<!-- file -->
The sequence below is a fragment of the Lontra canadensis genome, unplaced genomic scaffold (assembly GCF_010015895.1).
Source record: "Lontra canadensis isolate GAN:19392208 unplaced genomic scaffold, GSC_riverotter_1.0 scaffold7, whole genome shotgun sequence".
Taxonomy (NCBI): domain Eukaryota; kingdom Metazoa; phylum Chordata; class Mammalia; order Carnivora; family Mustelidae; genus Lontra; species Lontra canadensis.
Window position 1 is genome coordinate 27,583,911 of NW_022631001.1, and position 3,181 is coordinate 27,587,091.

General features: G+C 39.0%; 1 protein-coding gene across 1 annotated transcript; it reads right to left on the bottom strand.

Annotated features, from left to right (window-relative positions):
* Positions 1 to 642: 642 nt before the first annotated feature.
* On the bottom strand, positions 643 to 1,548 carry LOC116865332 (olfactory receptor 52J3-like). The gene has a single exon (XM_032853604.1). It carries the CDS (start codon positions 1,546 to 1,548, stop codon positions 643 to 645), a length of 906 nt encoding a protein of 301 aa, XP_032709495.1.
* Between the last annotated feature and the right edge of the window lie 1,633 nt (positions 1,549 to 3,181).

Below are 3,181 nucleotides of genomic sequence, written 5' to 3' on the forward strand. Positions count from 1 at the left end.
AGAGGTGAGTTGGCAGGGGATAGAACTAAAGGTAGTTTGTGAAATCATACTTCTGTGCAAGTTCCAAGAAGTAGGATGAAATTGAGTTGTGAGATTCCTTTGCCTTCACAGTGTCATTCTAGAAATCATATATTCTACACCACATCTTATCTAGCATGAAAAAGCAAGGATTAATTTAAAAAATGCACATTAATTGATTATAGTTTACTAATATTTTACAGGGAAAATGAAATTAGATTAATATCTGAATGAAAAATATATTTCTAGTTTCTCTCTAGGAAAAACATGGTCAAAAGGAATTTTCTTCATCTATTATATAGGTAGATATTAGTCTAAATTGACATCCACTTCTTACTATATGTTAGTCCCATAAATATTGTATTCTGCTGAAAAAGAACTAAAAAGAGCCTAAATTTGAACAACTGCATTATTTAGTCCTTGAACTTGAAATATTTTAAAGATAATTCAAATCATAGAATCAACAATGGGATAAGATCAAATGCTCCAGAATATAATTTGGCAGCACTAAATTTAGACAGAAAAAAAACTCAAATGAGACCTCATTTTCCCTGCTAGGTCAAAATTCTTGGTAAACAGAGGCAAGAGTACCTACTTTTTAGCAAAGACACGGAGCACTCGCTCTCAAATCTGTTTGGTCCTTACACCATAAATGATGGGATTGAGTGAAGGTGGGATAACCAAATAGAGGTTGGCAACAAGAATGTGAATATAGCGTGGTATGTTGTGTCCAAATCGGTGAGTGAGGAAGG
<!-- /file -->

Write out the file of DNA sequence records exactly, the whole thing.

The sequence below is a fragment of the Lontra canadensis genome, unplaced genomic scaffold (assembly GCF_010015895.1).
Source record: "Lontra canadensis isolate GAN:19392208 unplaced genomic scaffold, GSC_riverotter_1.0 scaffold7, whole genome shotgun sequence".
Taxonomy (NCBI): domain Eukaryota; kingdom Metazoa; phylum Chordata; class Mammalia; order Carnivora; family Mustelidae; genus Lontra; species Lontra canadensis.
Window position 1 is genome coordinate 27,583,911 of NW_022631001.1, and position 3,181 is coordinate 27,587,091.

General features: G+C 39.0%; 1 protein-coding gene across 1 annotated transcript; it reads right to left on the bottom strand.

Annotated features, from left to right (window-relative positions):
* Positions 1 to 642: 642 nt before the first annotated feature.
* On the bottom strand, positions 643 to 1,548 carry LOC116865332 (olfactory receptor 52J3-like). The gene has a single exon (XM_032853604.1). It carries the CDS (start codon positions 1,546 to 1,548, stop codon positions 643 to 645), a length of 906 nt encoding a protein of 301 aa, XP_032709495.1.
* Between the last annotated feature and the right edge of the window lie 1,633 nt (positions 1,549 to 3,181).

Below are 3,181 nucleotides of genomic sequence, written 5' to 3' on the forward strand. Positions count from 1 at the left end.
AGAGGTGAGTTGGCAGGGGATAGAACTAAAGGTAGTTTGTGAAATCATACTTCTGTGCAAGTTCCAAGAAGTAGGATGAAATTGAGTTGTGAGATTCCTTTGCCTTCACAGTGTCATTCTAGAAATCATATATTCTACACCACATCTTATCTAGCATGAAAAAGCAAGGATTAATTTAAAAAATGCACATTAATTGATTATAGTTTACTAATATTTTACAGGGAAAATGAAATTAGATTAATATCTGAATGAAAAATATATTTCTAGTTTCTCTCTAGGAAAAACATGGTCAAAAGGAATTTTCTTCATCTATTATATAGGTAGATATTAGTCTAAATTGACATCCACTTCTTACTATATGTTAGTCCCATAAATATTGTATTCTGCTGAAAAAGAACTAAAAAGAGCCTAAATTTGAACAACTGCATTATTTAGTCCTTGAACTTGAAATATTTTAAAGATAATTCAAATCATAGAATCAACAATGGGATAAGATCAAATGCTCCAGAATATAATTTGGCAGCACTAAATTTAGACAGAAAAAAAACTCAAATGAGACCTCATTTTCCCTGCTAGGTCAAAATTCTTGGTAAACAGAGGCAAGAGTACCTACTTTTTAGCAAAGACACGGAGCACTCGCTCTCAAATCTGTTTGGTCCTTACACCATAAATGATGGGATTGAGTGAAGGTGGGATAACCAAATAGAGGTTGGCAACAAGAATGTGAATATAGCGTGGTATGTTGTGTCCAAATCGGTGAGTGAGGAAGG